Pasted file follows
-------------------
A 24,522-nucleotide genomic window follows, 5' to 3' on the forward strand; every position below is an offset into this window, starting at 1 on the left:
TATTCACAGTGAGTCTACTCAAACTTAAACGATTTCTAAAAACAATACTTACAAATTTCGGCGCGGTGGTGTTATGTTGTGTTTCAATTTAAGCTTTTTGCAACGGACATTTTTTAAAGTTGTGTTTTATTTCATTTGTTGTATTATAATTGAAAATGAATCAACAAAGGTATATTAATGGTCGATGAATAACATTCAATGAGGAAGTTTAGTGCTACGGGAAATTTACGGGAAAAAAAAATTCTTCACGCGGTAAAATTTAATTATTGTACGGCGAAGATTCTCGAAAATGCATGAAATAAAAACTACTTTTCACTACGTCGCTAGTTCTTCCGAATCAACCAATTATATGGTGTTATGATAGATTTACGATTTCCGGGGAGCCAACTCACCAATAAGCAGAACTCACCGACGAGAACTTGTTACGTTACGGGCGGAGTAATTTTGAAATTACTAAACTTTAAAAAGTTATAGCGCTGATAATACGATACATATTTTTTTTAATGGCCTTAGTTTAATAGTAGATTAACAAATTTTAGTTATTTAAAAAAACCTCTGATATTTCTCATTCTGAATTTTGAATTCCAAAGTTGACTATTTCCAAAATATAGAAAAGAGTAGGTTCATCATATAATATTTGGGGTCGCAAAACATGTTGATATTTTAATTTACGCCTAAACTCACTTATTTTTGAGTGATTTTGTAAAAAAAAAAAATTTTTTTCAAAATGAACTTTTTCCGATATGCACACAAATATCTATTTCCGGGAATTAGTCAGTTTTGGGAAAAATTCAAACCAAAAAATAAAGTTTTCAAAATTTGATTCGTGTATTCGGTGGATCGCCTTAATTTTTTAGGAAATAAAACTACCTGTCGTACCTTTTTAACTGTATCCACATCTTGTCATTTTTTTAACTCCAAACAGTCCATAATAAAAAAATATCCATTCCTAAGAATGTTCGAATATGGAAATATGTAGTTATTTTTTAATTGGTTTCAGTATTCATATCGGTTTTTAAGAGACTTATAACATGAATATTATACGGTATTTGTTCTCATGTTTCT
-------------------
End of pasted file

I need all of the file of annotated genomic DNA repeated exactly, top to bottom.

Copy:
A 24,522-nucleotide genomic window follows, 5' to 3' on the forward strand; every position below is an offset into this window, starting at 1 on the left:
TATTCACAGTGAGTCTACTCAAACTTAAACGATTTCTAAAAACAATACTTACAAATTTCGGCGCGGTGGTGTTATGTTGTGTTTCAATTTAAGCTTTTTGCAACGGACATTTTTTAAAGTTGTGTTTTATTTCATTTGTTGTATTATAATTGAAAATGAATCAACAAAGGTATATTAATGGTCGATGAATAACATTCAATGAGGAAGTTTAGTGCTACGGGAAATTTACGGGAAAAAAAAATTCTTCACGCGGTAAAATTTAATTATTGTACGGCGAAGATTCTCGAAAATGCATGAAATAAAAACTACTTTTCACTACGTCGCTAGTTCTTCCGAATCAACCAATTATATGGTGTTATGATAGATTTACGATTTCCGGGGAGCCAACTCACCAATAAGCAGAACTCACCGACGAGAACTTGTTACGTTACGGGCGGAGTAATTTTGAAATTACTAAACTTTAAAAAGTTATAGCGCTGATAATACGATACATATTTTTTTTAATGGCCTTAGTTTAATAGTAGATTAACAAATTTTAGTTATTTAAAAAAACCTCTGATATTTCTCATTCTGAATTTTGAATTCCAAAGTTGACTATTTCCAAAATATAGAAAAGAGTAGGTTCATCATATAATATTTGGGGTCGCAAAACATGTTGATATTTTAATTTACGCCTAAACTCACTTATTTTTGAGTGATTTTGTAAAAAAAAAAAATTTTTTTCAAAATGAACTTTTTCCGATATGCACACAAATATCTATTTCCGGGAATTAGTCAGTTTTGGGAAAAATTCAAACCAAAAAATAAAGTTTTCAAAATTTGATTCGTGTATTCGGTGGATCGCCTTAATTTTTTAGGAAATAAAACTACCTGTCGTACCTTTTTAACTGTATCCACATCTTGTCATTTTTTTAACTCCAAACAGTCCATAATAAAAAAATATCCATTCCTAAGAATGTTCGAATATGGAAATATGTAGTTATTTTTTAATTGGTTTCAGTATTCATATCGGTTTTTAAGAGACTTATAACATGAATATTATACGGTATTTGTTCTCATGTTTCT